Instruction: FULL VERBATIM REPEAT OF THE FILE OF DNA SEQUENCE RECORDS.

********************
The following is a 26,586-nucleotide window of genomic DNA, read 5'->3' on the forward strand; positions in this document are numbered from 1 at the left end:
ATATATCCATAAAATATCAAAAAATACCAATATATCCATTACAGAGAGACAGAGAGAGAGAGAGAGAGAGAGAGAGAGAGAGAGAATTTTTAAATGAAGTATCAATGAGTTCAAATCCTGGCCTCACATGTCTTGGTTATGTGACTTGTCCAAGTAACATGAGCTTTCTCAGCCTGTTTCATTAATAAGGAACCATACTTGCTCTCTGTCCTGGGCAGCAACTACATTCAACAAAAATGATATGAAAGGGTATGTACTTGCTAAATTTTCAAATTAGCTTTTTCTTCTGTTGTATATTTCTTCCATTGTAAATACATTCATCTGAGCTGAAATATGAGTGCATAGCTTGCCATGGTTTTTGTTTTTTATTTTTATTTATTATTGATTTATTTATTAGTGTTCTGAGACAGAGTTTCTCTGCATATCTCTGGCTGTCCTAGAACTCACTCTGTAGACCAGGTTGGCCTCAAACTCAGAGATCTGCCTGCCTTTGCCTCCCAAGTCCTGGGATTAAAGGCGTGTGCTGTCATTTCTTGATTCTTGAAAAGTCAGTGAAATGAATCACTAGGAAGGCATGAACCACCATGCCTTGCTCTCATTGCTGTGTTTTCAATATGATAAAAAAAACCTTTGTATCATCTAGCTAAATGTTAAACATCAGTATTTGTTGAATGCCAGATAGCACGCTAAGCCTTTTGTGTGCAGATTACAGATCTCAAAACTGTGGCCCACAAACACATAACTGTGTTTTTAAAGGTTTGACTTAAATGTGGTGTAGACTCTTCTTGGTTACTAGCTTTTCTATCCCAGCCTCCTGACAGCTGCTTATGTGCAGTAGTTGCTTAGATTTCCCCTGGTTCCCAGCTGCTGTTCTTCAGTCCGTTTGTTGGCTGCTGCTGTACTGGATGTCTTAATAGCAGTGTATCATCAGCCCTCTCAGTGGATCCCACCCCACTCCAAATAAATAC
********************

The following is a 26,586-nucleotide window of genomic DNA, read 5'->3' on the forward strand; positions in this document are numbered from 1 at the left end:
ATATATCCATAAAATATCAAAAAATACCAATATATCCATTACAGAGAGACAGAGAGAGAGAGAGAGAGAGAGAGAGAGAGAGAGAATTTTTAAATGAAGTATCAATGAGTTCAAATCCTGGCCTCACATGTCTTGGTTATGTGACTTGTCCAAGTAACATGAGCTTTCTCAGCCTGTTTCATTAATAAGGAACCATACTTGCTCTCTGTCCTGGGCAGCAACTACATTCAACAAAAATGATATGAAAGGGTATGTACTTGCTAAATTTTCAAATTAGCTTTTTCTTCTGTTGTATATTTCTTCCATTGTAAATACATTCATCTGAGCTGAAATATGAGTGCATAGCTTGCCATGGTTTTTGTTTTTTATTTTTATTTATTATTGATTTATTTATTAGTGTTCTGAGACAGAGTTTCTCTGCATATCTCTGGCTGTCCTAGAACTCACTCTGTAGACCAGGTTGGCCTCAAACTCAGAGATCTGCCTGCCTTTGCCTCCCAAGTCCTGGGATTAAAGGCGTGTGCTGTCATTTCTTGATTCTTGAAAAGTCAGTGAAATGAATCACTAGGAAGGCATGAACCACCATGCCTTGCTCTCATTGCTGTGTTTTCAATATGATAAAAAAAACCTTTGTATCATCTAGCTAAATGTTAAACATCAGTATTTGTTGAATGCCAGATAGCACGCTAAGCCTTTTGTGTGCAGATTACAGATCTCAAAACTGTGGCCCACAAACACATAACTGTGTTTTTAAAGGTTTGACTTAAATGTGGTGTAGACTCTTCTTGGTTACTAGCTTTTCTATCCCAGCCTCCTGACAGCTGCTTATGTGCAGTAGTTGCTTAGATTTCCCCTGGTTCCCAGCTGCTGTTCTTCAGTCCGTTTGTTGGCTGCTGCTGTACTGGATGTCTTAATAGCAGTGTATCATCAGCCCTCTCAGTGGATCCCACCCCACTCCAAATAAATAC